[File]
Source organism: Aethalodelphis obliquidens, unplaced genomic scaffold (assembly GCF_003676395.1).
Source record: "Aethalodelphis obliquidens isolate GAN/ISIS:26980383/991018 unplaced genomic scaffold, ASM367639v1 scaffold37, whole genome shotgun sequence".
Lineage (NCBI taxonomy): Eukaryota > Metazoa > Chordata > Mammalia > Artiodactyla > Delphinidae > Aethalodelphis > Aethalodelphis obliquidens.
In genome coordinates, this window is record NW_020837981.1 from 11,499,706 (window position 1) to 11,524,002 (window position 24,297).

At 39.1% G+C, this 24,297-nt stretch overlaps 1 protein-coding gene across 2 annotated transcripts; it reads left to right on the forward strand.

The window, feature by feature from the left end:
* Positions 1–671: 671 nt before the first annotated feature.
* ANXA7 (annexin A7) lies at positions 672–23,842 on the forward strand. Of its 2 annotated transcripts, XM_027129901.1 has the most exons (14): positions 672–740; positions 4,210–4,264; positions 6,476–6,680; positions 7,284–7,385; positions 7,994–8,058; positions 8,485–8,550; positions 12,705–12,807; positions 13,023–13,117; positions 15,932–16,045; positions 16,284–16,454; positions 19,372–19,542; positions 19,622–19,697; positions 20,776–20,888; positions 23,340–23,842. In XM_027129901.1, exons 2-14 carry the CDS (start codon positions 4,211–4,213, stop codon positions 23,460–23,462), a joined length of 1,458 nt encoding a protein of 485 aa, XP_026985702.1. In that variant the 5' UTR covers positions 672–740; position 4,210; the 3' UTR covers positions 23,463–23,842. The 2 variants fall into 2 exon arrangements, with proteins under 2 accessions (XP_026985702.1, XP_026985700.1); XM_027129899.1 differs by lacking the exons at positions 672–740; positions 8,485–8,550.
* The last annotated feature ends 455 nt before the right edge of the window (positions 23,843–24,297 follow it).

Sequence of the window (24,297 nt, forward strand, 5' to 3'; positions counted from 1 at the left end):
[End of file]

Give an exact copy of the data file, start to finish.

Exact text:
Source organism: Aethalodelphis obliquidens, unplaced genomic scaffold (assembly GCF_003676395.1).
Source record: "Aethalodelphis obliquidens isolate GAN/ISIS:26980383/991018 unplaced genomic scaffold, ASM367639v1 scaffold37, whole genome shotgun sequence".
Lineage (NCBI taxonomy): Eukaryota > Metazoa > Chordata > Mammalia > Artiodactyla > Delphinidae > Aethalodelphis > Aethalodelphis obliquidens.
In genome coordinates, this window is record NW_020837981.1 from 11,499,706 (window position 1) to 11,524,002 (window position 24,297).

At 39.1% G+C, this 24,297-nt stretch overlaps 1 protein-coding gene across 2 annotated transcripts; it reads left to right on the forward strand.

The window, feature by feature from the left end:
* Positions 1–671: 671 nt before the first annotated feature.
* ANXA7 (annexin A7) lies at positions 672–23,842 on the forward strand. Of its 2 annotated transcripts, XM_027129901.1 has the most exons (14): positions 672–740; positions 4,210–4,264; positions 6,476–6,680; positions 7,284–7,385; positions 7,994–8,058; positions 8,485–8,550; positions 12,705–12,807; positions 13,023–13,117; positions 15,932–16,045; positions 16,284–16,454; positions 19,372–19,542; positions 19,622–19,697; positions 20,776–20,888; positions 23,340–23,842. In XM_027129901.1, exons 2-14 carry the CDS (start codon positions 4,211–4,213, stop codon positions 23,460–23,462), a joined length of 1,458 nt encoding a protein of 485 aa, XP_026985702.1. In that variant the 5' UTR covers positions 672–740; position 4,210; the 3' UTR covers positions 23,463–23,842. The 2 variants fall into 2 exon arrangements, with proteins under 2 accessions (XP_026985702.1, XP_026985700.1); XM_027129899.1 differs by lacking the exons at positions 672–740; positions 8,485–8,550.
* The last annotated feature ends 455 nt before the right edge of the window (positions 23,843–24,297 follow it).

Sequence of the window (24,297 nt, forward strand, 5' to 3'; positions counted from 1 at the left end):